CCC's endowment had a market value of approximately $2.77 million in the fiscal year that ended in 2019.[13]

Academics[edit]

CCC has an open admissions policy.[1]

The college offers dual enrollment programs to local high school students.[14] In addition to its associate and certificate degree programs, CCC offers adult education courses as well as non-credit continuing education and workforce development courses.[15][16]

CCC has transfer agreements with every public four-year institution in Mississippi. The agreements allow students to automatically transfer after completing an associate degree at CCC.[17]

CCC is a TRIO program participant through its Educational Talent Search program, which is a government-funded program that supports low-income and first-generation college students in achieving their postsecondary, career and economic goals. The program offers educational support, high school and college entry guidance and academic advising to local students in grades 7 through 12.[18][19]

Student life[edit]

Student body[edit]

As of fall 2020, CCC's student body consists of 1,612 students. There are 78 percent full time and 22 percent part time students.[1]

Demographics of student body in fall 2020[1]
Full and Part Time Students U.S. Census[a][20]
International 1% N/A
Multiracial American 0% 2.8%
Black/African American 92% 13.4%
American Indian and Alaska Native 0% 1.3%
Asian 0% 5.9%
Non-Hispanic White American 6% 60.1%
Hispanic/Latino American 1% 18.5%
Native Hawaiian and Other Pacific Islander 0% 0.2%
Other/Unknown 0% N/A

Organizations[edit]

More than 30 student clubs and organizations operate at CCC, including student government, special interest and service organizations.[21]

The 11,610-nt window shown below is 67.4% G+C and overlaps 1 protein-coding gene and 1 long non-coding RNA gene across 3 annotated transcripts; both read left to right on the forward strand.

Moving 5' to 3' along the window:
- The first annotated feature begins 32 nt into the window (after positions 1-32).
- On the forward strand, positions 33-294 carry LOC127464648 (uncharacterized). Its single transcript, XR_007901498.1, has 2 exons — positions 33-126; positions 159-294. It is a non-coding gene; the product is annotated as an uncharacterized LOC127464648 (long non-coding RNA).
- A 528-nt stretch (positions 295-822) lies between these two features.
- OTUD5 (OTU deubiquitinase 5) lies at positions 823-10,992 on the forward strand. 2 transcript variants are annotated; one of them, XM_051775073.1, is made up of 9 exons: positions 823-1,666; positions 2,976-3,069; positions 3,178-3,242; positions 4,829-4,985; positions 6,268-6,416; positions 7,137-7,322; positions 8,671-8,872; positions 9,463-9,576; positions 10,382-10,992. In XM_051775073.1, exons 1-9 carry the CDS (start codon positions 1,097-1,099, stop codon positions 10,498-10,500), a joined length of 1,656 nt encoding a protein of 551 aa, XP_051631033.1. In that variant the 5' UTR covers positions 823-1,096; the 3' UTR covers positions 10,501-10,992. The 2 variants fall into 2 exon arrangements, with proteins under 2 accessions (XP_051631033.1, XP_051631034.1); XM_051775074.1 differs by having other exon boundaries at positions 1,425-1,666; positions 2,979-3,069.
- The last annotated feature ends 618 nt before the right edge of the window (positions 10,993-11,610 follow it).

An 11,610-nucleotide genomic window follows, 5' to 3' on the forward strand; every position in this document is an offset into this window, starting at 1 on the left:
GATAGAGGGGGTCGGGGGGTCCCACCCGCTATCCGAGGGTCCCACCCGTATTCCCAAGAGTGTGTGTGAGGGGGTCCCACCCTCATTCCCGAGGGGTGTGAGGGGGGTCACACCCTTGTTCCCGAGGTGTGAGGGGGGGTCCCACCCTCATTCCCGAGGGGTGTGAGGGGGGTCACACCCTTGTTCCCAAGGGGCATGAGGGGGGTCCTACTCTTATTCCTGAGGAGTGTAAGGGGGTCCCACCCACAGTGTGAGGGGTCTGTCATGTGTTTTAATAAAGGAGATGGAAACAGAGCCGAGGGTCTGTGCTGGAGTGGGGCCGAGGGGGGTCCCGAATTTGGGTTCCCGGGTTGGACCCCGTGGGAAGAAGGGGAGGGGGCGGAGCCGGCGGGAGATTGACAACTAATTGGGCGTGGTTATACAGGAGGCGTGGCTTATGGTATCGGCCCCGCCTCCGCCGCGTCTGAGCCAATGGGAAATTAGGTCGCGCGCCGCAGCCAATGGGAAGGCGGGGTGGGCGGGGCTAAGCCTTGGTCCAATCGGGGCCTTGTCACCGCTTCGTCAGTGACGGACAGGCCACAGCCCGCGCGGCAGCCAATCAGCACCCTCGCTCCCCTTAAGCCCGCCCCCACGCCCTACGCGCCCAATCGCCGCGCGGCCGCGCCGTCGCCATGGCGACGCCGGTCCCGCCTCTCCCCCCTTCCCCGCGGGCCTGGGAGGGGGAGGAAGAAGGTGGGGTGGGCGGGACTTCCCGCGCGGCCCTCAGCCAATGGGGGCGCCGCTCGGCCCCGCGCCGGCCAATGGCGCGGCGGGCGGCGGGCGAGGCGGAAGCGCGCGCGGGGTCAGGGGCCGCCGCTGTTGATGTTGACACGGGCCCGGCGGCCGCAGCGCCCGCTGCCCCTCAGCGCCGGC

CCC holds '"Mr. Coahoma Community College" and "Miss Coahoma Community College", annual beauty pageants that honor a select group of current, high-achieving students within the college's student government association.[22]

Athletics[edit]

The CCC athletic association chairs six varsity athletic programs. The teams are collectively known as the Tigers. They belong to the Mississippi Association of Community Colleges Conference and Region 23 of the National Junior College Athletic Association (NJCAA). Men's sports include basketball, baseball and football. Women's sports include basketball and softball. CCC also chairs a co-ed track & field team. Although it is not affiliated with the NJCAA, CCC also chairs a co-ed cheerleading squad.[6][5]

Superintendents/Presidents[edit]

Everyone listed prior to 1945 served as a superintendent only.[10]

  • M. L. Strange, 1924–1925
  • J. M. Mosley, 1924–1929
  • J. W. Addison, 1929–1937
  • J. B. Wright, 1937–1945
  • B. F. McLaurin, 1945–1966
  • J. E. Miller, 1966–1979
  • McKinley C. Martin, 1980–1992
  • Vivian M. Presley, 1992–2013
  • Dr. Valmadge Towner, 1993–present

Notable alumni[edit]

Notes[edit]

  1. ^ People who identify as Hispanic/Latino are included in applicable race categories.

References[edit]